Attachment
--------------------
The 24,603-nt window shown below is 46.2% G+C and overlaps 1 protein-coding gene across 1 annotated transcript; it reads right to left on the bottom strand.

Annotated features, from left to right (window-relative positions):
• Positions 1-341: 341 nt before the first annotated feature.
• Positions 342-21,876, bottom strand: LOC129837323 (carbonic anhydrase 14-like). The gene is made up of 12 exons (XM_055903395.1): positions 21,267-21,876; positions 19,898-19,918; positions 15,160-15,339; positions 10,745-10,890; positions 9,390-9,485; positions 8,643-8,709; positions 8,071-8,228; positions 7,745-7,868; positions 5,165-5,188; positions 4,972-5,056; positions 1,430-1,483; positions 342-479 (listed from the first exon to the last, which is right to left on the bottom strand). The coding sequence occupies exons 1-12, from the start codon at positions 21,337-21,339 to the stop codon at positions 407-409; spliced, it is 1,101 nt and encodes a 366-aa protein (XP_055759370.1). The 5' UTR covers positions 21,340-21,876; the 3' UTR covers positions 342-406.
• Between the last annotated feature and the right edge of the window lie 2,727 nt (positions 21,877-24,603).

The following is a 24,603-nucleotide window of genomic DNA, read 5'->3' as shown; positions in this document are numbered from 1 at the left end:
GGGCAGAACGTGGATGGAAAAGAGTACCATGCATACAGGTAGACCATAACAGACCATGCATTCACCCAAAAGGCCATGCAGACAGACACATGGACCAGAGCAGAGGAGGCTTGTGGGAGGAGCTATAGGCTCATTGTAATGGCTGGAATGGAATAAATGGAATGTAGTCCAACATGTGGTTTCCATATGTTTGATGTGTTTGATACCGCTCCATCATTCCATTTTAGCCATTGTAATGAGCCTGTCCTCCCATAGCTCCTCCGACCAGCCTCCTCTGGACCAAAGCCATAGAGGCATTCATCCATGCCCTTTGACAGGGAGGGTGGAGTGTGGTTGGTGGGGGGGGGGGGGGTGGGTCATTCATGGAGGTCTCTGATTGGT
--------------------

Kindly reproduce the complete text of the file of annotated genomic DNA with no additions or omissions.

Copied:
The 24,603-nt window shown below is 46.2% G+C and overlaps 1 protein-coding gene across 1 annotated transcript; it reads right to left on the bottom strand.

Annotated features, from left to right (window-relative positions):
• Positions 1-341: 341 nt before the first annotated feature.
• Positions 342-21,876, bottom strand: LOC129837323 (carbonic anhydrase 14-like). The gene is made up of 12 exons (XM_055903395.1): positions 21,267-21,876; positions 19,898-19,918; positions 15,160-15,339; positions 10,745-10,890; positions 9,390-9,485; positions 8,643-8,709; positions 8,071-8,228; positions 7,745-7,868; positions 5,165-5,188; positions 4,972-5,056; positions 1,430-1,483; positions 342-479 (listed from the first exon to the last, which is right to left on the bottom strand). The coding sequence occupies exons 1-12, from the start codon at positions 21,337-21,339 to the stop codon at positions 407-409; spliced, it is 1,101 nt and encodes a 366-aa protein (XP_055759370.1). The 5' UTR covers positions 21,340-21,876; the 3' UTR covers positions 342-406.
• Between the last annotated feature and the right edge of the window lie 2,727 nt (positions 21,877-24,603).

The following is a 24,603-nucleotide window of genomic DNA, read 5'->3' as shown; positions in this document are numbered from 1 at the left end:
GGGCAGAACGTGGATGGAAAAGAGTACCATGCATACAGGTAGACCATAACAGACCATGCATTCACCCAAAAGGCCATGCAGACAGACACATGGACCAGAGCAGAGGAGGCTTGTGGGAGGAGCTATAGGCTCATTGTAATGGCTGGAATGGAATAAATGGAATGTAGTCCAACATGTGGTTTCCATATGTTTGATGTGTTTGATACCGCTCCATCATTCCATTTTAGCCATTGTAATGAGCCTGTCCTCCCATAGCTCCTCCGACCAGCCTCCTCTGGACCAAAGCCATAGAGGCATTCATCCATGCCCTTTGACAGGGAGGGTGGAGTGTGGTTGGTGGGGGGGGGGGGGGTGGGTCATTCATGGAGGTCTCTGATTGGT